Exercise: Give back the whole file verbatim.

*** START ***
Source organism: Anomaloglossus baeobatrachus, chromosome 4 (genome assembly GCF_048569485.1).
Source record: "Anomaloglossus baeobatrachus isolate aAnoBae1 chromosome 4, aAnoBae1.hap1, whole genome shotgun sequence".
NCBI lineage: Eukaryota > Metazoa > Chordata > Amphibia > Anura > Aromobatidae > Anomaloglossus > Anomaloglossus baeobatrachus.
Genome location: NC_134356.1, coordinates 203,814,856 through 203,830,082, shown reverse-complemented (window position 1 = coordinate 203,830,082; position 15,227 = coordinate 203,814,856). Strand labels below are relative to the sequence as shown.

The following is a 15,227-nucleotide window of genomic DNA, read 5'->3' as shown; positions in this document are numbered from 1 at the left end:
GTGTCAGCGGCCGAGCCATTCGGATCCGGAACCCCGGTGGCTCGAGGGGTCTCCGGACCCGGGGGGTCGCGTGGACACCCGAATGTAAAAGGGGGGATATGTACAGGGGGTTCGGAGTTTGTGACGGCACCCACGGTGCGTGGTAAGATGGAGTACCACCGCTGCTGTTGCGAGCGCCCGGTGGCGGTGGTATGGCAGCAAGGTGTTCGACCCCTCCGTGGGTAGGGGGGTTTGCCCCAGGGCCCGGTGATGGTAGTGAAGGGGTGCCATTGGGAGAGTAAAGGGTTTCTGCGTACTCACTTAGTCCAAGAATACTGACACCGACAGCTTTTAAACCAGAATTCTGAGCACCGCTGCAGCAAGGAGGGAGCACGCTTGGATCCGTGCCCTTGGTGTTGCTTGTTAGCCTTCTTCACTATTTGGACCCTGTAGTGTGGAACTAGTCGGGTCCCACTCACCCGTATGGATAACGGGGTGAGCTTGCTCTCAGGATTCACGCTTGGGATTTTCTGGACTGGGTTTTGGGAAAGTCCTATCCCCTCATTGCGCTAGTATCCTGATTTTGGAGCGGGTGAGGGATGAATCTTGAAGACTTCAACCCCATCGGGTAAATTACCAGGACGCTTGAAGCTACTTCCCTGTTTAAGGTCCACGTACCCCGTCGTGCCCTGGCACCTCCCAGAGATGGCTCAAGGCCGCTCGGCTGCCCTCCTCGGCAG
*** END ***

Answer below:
Source organism: Anomaloglossus baeobatrachus, chromosome 4 (genome assembly GCF_048569485.1).
Source record: "Anomaloglossus baeobatrachus isolate aAnoBae1 chromosome 4, aAnoBae1.hap1, whole genome shotgun sequence".
NCBI lineage: Eukaryota > Metazoa > Chordata > Amphibia > Anura > Aromobatidae > Anomaloglossus > Anomaloglossus baeobatrachus.
Genome location: NC_134356.1, coordinates 203,814,856 through 203,830,082, shown reverse-complemented (window position 1 = coordinate 203,830,082; position 15,227 = coordinate 203,814,856). Strand labels below are relative to the sequence as shown.

The following is a 15,227-nucleotide window of genomic DNA, read 5'->3' as shown; positions in this document are numbered from 1 at the left end:
GTGTCAGCGGCCGAGCCATTCGGATCCGGAACCCCGGTGGCTCGAGGGGTCTCCGGACCCGGGGGGTCGCGTGGACACCCGAATGTAAAAGGGGGGATATGTACAGGGGGTTCGGAGTTTGTGACGGCACCCACGGTGCGTGGTAAGATGGAGTACCACCGCTGCTGTTGCGAGCGCCCGGTGGCGGTGGTATGGCAGCAAGGTGTTCGACCCCTCCGTGGGTAGGGGGGTTTGCCCCAGGGCCCGGTGATGGTAGTGAAGGGGTGCCATTGGGAGAGTAAAGGGTTTCTGCGTACTCACTTAGTCCAAGAATACTGACACCGACAGCTTTTAAACCAGAATTCTGAGCACCGCTGCAGCAAGGAGGGAGCACGCTTGGATCCGTGCCCTTGGTGTTGCTTGTTAGCCTTCTTCACTATTTGGACCCTGTAGTGTGGAACTAGTCGGGTCCCACTCACCCGTATGGATAACGGGGTGAGCTTGCTCTCAGGATTCACGCTTGGGATTTTCTGGACTGGGTTTTGGGAAAGTCCTATCCCCTCATTGCGCTAGTATCCTGATTTTGGAGCGGGTGAGGGATGAATCTTGAAGACTTCAACCCCATCGGGTAAATTACCAGGACGCTTGAAGCTACTTCCCTGTTTAAGGTCCACGTACCCCGTCGTGCCCTGGCACCTCCCAGAGATGGCTCAAGGCCGCTCGGCTGCCCTCCTCGGCAG